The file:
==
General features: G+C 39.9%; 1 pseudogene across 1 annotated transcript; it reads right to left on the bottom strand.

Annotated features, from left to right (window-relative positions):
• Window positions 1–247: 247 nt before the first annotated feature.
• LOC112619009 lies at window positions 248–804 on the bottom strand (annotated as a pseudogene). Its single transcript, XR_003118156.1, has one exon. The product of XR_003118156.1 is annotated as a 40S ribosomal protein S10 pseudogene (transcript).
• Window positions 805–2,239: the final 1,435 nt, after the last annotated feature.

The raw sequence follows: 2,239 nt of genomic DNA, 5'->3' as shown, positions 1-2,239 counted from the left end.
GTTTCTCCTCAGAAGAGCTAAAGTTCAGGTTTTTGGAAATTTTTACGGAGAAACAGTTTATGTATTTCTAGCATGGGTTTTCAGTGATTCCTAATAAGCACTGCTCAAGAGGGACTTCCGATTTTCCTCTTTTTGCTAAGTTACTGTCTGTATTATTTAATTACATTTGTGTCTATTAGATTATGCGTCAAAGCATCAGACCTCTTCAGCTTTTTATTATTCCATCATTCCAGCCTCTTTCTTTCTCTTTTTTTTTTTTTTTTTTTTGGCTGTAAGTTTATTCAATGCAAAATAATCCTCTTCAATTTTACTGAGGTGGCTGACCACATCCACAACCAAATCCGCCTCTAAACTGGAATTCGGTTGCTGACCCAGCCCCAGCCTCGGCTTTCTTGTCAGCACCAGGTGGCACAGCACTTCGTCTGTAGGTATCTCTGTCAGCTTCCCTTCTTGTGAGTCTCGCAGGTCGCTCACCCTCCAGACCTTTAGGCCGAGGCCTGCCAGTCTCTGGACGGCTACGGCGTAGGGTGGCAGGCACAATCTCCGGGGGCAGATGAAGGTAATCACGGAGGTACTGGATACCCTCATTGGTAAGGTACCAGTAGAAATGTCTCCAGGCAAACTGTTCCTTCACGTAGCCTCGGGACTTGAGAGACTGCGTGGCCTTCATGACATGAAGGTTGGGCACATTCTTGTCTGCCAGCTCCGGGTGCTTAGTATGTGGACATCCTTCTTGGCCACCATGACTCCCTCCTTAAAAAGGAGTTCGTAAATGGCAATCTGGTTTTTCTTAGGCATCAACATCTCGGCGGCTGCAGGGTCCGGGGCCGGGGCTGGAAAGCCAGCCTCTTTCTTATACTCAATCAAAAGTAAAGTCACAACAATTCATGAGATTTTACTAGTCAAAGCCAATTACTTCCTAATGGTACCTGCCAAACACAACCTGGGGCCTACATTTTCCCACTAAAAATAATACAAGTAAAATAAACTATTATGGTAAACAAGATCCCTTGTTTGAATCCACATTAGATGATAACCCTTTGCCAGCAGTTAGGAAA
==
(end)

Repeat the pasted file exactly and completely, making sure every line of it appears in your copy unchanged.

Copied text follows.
General features: G+C 39.9%; 1 pseudogene across 1 annotated transcript; it reads right to left on the bottom strand.

Annotated features, from left to right (window-relative positions):
• Window positions 1–247: 247 nt before the first annotated feature.
• LOC112619009 lies at window positions 248–804 on the bottom strand (annotated as a pseudogene). Its single transcript, XR_003118156.1, has one exon. The product of XR_003118156.1 is annotated as a 40S ribosomal protein S10 pseudogene (transcript).
• Window positions 805–2,239: the final 1,435 nt, after the last annotated feature.

The raw sequence follows: 2,239 nt of genomic DNA, 5'->3' as shown, positions 1-2,239 counted from the left end.
GTTTCTCCTCAGAAGAGCTAAAGTTCAGGTTTTTGGAAATTTTTACGGAGAAACAGTTTATGTATTTCTAGCATGGGTTTTCAGTGATTCCTAATAAGCACTGCTCAAGAGGGACTTCCGATTTTCCTCTTTTTGCTAAGTTACTGTCTGTATTATTTAATTACATTTGTGTCTATTAGATTATGCGTCAAAGCATCAGACCTCTTCAGCTTTTTATTATTCCATCATTCCAGCCTCTTTCTTTCTCTTTTTTTTTTTTTTTTTTTTGGCTGTAAGTTTATTCAATGCAAAATAATCCTCTTCAATTTTACTGAGGTGGCTGACCACATCCACAACCAAATCCGCCTCTAAACTGGAATTCGGTTGCTGACCCAGCCCCAGCCTCGGCTTTCTTGTCAGCACCAGGTGGCACAGCACTTCGTCTGTAGGTATCTCTGTCAGCTTCCCTTCTTGTGAGTCTCGCAGGTCGCTCACCCTCCAGACCTTTAGGCCGAGGCCTGCCAGTCTCTGGACGGCTACGGCGTAGGGTGGCAGGCACAATCTCCGGGGGCAGATGAAGGTAATCACGGAGGTACTGGATACCCTCATTGGTAAGGTACCAGTAGAAATGTCTCCAGGCAAACTGTTCCTTCACGTAGCCTCGGGACTTGAGAGACTGCGTGGCCTTCATGACATGAAGGTTGGGCACATTCTTGTCTGCCAGCTCCGGGTGCTTAGTATGTGGACATCCTTCTTGGCCACCATGACTCCCTCCTTAAAAAGGAGTTCGTAAATGGCAATCTGGTTTTTCTTAGGCATCAACATCTCGGCGGCTGCAGGGTCCGGGGCCGGGGCTGGAAAGCCAGCCTCTTTCTTATACTCAATCAAAAGTAAAGTCACAACAATTCATGAGATTTTACTAGTCAAAGCCAATTACTTCCTAATGGTACCTGCCAAACACAACCTGGGGCCTACATTTTCCCACTAAAAATAATACAAGTAAAATAAACTATTATGGTAAACAAGATCCCTTGTTTGAATCCACATTAGATGATAACCCTTTGCCAGCAGTTAGGAAA